Unfortunately, multiple Fed district Presidents last week were also talking about future Fed policy. None of these district bank presidents want to say that the Federal Open Market Committee (FOMC) is done hiking key interest rates after the December FOMC meeting, and some hinted that they will continue, while others seemed to promise more increases. Market rates are changing fast, but due to the dramatic drop in the 10-year Treasury bond yields after the latest inflation numbers, I expect that the Fed will stop raising key interest rates after its December FOMC meeting, despite all these loose-talking Fed chiefs.

In Europe, inflation is running much hotter than in the U.S., since weak currencies are causing commodity prices and import costs to rise. The latest evidence came from Britain’s Office of National Statistics, which announced on Tuesday that consumer prices are now running at an 11.1% annual pace, up from a 10.1% annual pace in September. Consumer prices are also up at an 11.6% annual pace in Germany.

Higher energy costs continue to fuel rising inflation in Europe and may continue to rise if this winter is colder than normal. Britain’s GDP contracted at a 0.7% annual pace in the third quarter and the rest of Europe risks slipping into a recession, especially if factories have to close if their leaders choose heating homes versus running factories if an abnormally cold winter envelopes Europe.

Earnings Season Winds Down with One Prominent “Miss”

As I’ve often said, the good earnings come out early and the bad earnings later on. As the third-quarter earnings reporting season winds down, Target Corporation announced last Tuesday that its third-quarter sales missed corporate guidance, which caused the company to state, “Clearly, it’s an environment where consumers have been stressed.”  Interestingly, Target said that its customers are waiting for promotions on many items and are waiting until they spot a deal to buy. Target has been trying to clear a glut of many goods by discounting them, so it has apparently trained it customers to wait for special deals. I should add that Target is now expecting slower holiday sales and so has lowered its fourth-quarter guidance.

Overall, due to inflation and higher prices, consumer spending is still rising, since same-store sales at Target are running at +2.7%, while Wal-Mart’s same-store sales are running at an 8.2% annual gain. There are clearly some problems impacting many retailers, since the most amazing statement from Target was that “organized retail crime” accounted for an astounding $400 million loss in profits this year, so “group shoplifting” in states that no longer prosecute thieves is negatively impacting its bottom line.

In the wake of the latest retail sales and housing reports, the Atlanta Fed raised its fourth-quarter GDP estimate to a +4.2% annual pace, which is well above the range of the Blue-Chip economists. Those two ranges of numbers should begin to converge as we move deeper into the quarter – by mid-December.

Atlanta Fed GDPNow Forecast Chart

Graphs are for illustrative and discussion purposes only. Please read important disclosures at the end of this commentary.

Turning to retail sales in general, the Commerce Department announced that retail sales in October rose 1.3% (month-over-month), which was slightly better than the economists’ consensus expectation of a 1.2% rise. Sales at gasoline stations surged 4.1% in October and 17.8% in the past 12 months. Excluding gasoline stations, retail sales still rose by an impressive 0.9% in October. Especially encouraging is that sales at bars & restaurants rose 1.6% in October and 14.1% in the past 12 months, which is indicative that many consumers have disposable income. Vehicle sales rose 1.5% in October and are expected to remain strong, since many vehicles still have to be replaced from insurance claims due to Hurricane Ian. Overall, the October retail sales report was indicative that consumer spending remains surprisingly strong!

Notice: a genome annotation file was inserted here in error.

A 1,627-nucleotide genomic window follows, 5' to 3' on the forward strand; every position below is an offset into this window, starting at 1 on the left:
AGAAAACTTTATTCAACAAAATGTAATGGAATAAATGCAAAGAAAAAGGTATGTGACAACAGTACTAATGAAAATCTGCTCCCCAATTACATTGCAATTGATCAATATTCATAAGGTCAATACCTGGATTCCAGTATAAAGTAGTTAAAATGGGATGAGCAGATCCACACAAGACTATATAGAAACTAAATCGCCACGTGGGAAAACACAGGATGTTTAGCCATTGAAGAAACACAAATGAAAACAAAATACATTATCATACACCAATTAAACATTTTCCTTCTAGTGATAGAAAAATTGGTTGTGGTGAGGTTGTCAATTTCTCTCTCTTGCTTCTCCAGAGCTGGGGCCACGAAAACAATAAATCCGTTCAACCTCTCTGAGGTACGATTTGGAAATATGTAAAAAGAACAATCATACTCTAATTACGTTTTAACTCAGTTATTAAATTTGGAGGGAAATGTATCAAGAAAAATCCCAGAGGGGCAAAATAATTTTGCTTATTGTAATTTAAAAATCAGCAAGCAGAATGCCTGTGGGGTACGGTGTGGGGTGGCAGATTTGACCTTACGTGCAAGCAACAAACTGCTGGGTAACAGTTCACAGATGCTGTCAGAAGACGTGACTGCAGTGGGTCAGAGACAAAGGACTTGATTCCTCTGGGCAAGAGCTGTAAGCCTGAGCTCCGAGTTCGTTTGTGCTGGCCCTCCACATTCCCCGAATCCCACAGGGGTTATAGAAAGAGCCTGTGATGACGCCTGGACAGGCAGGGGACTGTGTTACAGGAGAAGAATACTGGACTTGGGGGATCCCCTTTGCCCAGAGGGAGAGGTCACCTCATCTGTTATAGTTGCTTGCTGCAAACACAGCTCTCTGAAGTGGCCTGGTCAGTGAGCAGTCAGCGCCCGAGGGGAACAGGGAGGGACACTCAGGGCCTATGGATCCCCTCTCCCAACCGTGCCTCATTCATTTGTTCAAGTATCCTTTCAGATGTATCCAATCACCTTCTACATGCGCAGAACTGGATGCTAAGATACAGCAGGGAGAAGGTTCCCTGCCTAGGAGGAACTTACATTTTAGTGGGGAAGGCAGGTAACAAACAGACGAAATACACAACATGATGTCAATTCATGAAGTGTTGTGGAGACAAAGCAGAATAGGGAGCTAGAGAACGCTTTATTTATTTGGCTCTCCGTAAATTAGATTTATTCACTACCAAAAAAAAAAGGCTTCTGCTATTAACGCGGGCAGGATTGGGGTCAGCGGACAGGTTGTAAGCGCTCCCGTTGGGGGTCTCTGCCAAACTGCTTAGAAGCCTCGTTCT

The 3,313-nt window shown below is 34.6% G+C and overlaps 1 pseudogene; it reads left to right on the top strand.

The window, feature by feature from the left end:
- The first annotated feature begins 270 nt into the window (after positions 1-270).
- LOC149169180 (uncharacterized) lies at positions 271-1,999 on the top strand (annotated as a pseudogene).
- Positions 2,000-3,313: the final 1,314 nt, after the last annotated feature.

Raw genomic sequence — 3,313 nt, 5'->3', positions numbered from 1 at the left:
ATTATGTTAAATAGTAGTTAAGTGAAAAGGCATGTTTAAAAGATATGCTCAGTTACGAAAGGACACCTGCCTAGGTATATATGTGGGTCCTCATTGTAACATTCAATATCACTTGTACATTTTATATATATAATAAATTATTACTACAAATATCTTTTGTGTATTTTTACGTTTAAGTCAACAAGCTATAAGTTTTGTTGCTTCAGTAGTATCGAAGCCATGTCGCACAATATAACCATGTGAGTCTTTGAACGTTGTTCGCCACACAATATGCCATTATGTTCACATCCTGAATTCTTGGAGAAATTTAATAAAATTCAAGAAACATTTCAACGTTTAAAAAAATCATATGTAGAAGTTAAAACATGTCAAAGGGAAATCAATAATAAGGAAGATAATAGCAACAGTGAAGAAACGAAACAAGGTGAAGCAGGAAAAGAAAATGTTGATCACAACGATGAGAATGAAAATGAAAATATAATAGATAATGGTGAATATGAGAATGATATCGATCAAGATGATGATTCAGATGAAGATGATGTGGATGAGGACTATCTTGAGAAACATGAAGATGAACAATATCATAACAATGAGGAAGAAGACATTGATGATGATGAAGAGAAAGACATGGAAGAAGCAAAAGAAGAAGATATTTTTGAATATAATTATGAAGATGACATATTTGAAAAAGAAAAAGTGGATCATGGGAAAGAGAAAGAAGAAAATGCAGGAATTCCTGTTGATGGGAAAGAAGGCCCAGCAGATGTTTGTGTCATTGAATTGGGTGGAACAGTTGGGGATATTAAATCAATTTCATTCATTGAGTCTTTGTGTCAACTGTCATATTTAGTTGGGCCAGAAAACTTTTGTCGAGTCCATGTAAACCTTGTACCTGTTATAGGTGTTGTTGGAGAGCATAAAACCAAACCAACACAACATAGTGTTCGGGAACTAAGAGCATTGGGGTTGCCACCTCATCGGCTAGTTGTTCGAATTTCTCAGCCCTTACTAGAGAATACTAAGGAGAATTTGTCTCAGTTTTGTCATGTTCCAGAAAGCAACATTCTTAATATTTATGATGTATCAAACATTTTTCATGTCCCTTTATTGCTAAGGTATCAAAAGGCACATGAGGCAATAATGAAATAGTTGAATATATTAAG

Higher mortgage rates are hindering housing starts and building permits. The Commerce Department on Thursday announced that housing starts decreased 4.2% in October to an annual pace of 1.425 million. Building permits in October declined 2.4% to an annual pace of 1.526 million. Three of five home builders are now offering incentives to sell homes and 37% of builders cut home prices in October.

The National Association of Realtors on Friday announced that existing home sales declined 5.9% in October to an annual pace of 4.43 million for the ninth straight monthly decline. In the past 12 months, existing home sales declined 28.4%. The inventory of existing homes for sale declined by 0.8% to 1.22 million, so there is a 2.75-month inventory of homes for sale. Also, the most expensive regions, namely the Northeast and West, have had the biggest drop in existing home sales at 6.6% and 9.1%, respectively.

Navellier & Associates owns Walmart Stores Inc. (WMT) in managed accounts. We do not own Target Corp (TGT).  Louis Navellier does not own Walmart Stores Inc. (WMT) or Target Corp (TGT) personally.

All content above represents the opinion of Louis Navellier of Navellier & Associates, Inc.

Please see important disclosures below.

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Louis Navellier

Louis Navellier is Founder, Chairman of the Board, Chief Investment Officer and Chief Compliance Officer of Navellier & Associates, Inc., located in Reno, Nevada. With decades of experience translating what had been purely academic techniques into real market applications, he believes that disciplined, quantitative analysis can select stocks that will significantly outperform the overall market. All content in this “A Look Ahead” section of Market Mail represents the opinion of Louis Navellier of Navellier & Associates, Inc.